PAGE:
So if you look at me and wonder why I am the way I am…..consider what I’ve just said, and try to understand. If the pain had not invaded my life, everything…..EVERYTHING…..would be different. This is not the way I’d planned it. This is not how I’d hoped my life would turn out to be. But it is what it is. If you wish things had been different, trust me, so do I.
There are several studies about the relationship between depression and chronic non-malignant pain. These studies have shown that up to 50% of chronic pain patients are suffering from depression.
It is, therefore, reasonable to expect that pain patients would also have an increased risk of suicidal behaviour. This problem is not well studied.
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For those of you who don’t know, I have been selling country primitive antiques for 20 years. If you’ve never visited my online shop, please follow the link below, and come on in and have a look around. The collage of items shown below is a small gathering of stuff I offer for sale. I usually have around 200 items in stock, most of which are primitive antiques and collectibles from the heart of the country. If you have any questions, please click the “email” button on any item page and I’ll be happy to answer them for you! Thanks so much.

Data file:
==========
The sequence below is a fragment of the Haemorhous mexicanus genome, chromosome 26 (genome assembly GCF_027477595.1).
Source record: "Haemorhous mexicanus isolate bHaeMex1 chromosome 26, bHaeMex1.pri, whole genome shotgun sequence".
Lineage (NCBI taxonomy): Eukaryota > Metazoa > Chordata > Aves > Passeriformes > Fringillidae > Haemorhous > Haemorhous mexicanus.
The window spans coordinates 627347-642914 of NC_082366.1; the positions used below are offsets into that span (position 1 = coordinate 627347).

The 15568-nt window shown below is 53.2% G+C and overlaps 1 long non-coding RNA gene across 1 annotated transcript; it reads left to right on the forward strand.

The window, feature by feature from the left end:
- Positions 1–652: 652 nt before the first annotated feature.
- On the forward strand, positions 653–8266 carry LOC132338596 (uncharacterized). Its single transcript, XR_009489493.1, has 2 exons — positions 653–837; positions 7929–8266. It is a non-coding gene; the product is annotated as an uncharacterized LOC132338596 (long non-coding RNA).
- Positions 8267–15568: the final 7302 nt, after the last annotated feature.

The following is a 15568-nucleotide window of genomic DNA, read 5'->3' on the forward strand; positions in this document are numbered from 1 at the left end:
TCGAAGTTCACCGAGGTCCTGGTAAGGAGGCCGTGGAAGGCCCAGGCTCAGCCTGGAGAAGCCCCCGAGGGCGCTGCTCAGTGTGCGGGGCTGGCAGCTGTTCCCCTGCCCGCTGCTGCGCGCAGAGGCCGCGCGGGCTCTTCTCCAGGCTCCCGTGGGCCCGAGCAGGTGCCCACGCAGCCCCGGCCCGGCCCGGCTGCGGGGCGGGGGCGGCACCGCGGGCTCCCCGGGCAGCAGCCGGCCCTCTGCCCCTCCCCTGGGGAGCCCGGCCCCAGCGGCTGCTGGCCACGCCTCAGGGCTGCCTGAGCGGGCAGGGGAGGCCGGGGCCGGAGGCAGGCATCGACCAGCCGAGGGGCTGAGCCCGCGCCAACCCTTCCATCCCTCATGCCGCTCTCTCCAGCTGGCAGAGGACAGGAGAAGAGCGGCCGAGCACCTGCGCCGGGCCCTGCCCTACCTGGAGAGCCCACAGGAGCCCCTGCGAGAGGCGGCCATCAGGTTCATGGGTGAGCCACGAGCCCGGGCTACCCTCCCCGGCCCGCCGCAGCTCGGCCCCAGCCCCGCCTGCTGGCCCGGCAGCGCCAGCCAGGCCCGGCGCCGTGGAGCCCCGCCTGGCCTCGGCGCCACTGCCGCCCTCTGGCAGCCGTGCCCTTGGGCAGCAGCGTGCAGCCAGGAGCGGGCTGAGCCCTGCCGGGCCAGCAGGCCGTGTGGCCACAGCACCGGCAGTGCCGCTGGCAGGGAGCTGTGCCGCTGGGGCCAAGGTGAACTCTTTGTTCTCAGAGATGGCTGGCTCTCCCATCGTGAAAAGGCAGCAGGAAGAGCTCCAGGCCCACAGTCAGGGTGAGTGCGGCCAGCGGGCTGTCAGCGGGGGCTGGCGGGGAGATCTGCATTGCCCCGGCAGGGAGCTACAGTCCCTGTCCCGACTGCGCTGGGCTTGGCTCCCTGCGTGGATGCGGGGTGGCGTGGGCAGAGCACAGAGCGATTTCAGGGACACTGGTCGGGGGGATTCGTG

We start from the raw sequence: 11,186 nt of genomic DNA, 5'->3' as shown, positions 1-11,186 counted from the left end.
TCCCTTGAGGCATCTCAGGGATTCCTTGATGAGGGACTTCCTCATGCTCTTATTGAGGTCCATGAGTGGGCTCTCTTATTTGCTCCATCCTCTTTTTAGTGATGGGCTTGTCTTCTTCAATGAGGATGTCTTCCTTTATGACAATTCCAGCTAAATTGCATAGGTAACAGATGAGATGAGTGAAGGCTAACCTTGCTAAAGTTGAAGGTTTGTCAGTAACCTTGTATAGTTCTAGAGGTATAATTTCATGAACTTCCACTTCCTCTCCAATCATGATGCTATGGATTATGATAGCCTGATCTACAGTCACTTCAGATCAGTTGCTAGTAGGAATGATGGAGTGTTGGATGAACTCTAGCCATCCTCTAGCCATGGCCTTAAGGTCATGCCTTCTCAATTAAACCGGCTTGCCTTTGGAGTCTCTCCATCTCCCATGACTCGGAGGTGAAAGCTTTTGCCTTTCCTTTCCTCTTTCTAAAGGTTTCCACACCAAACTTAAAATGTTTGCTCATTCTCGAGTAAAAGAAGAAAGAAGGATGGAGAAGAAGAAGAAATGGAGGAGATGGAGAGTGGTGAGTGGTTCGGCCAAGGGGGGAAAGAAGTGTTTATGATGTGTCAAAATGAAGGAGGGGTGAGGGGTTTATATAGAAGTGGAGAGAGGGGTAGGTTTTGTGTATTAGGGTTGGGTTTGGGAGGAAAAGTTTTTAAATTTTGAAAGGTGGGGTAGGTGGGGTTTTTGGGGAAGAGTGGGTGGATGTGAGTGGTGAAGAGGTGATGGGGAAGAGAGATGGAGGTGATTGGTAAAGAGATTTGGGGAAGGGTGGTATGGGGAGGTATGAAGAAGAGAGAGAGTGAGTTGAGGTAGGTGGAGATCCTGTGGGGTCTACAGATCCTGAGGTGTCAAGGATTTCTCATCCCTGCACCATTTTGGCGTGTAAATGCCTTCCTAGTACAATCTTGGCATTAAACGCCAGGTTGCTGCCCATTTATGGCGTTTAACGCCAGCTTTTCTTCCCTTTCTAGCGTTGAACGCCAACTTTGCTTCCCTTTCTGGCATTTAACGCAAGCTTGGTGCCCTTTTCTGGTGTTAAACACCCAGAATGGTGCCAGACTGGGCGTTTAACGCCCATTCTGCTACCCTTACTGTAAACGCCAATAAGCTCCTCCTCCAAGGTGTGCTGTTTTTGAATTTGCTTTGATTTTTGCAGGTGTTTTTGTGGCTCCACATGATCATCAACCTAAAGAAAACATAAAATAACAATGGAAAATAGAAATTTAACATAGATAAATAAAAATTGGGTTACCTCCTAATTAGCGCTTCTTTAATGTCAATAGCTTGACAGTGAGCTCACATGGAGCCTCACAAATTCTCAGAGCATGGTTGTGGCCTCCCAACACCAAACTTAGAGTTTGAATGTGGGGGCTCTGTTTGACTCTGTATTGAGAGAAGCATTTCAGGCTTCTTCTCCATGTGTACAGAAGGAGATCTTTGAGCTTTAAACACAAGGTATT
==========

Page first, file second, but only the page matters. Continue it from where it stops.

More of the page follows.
Sarah Kershaw, a former reporter for The New York Times who covered real estate, the Pacific Northwest and New York City schools, died on Monday. She was 49.
She was found with a plastic bag tied over her head and pill bottles beside her,
Ms. Kershaw told friends that she planned to end her life because she suffered from a debilitating illness.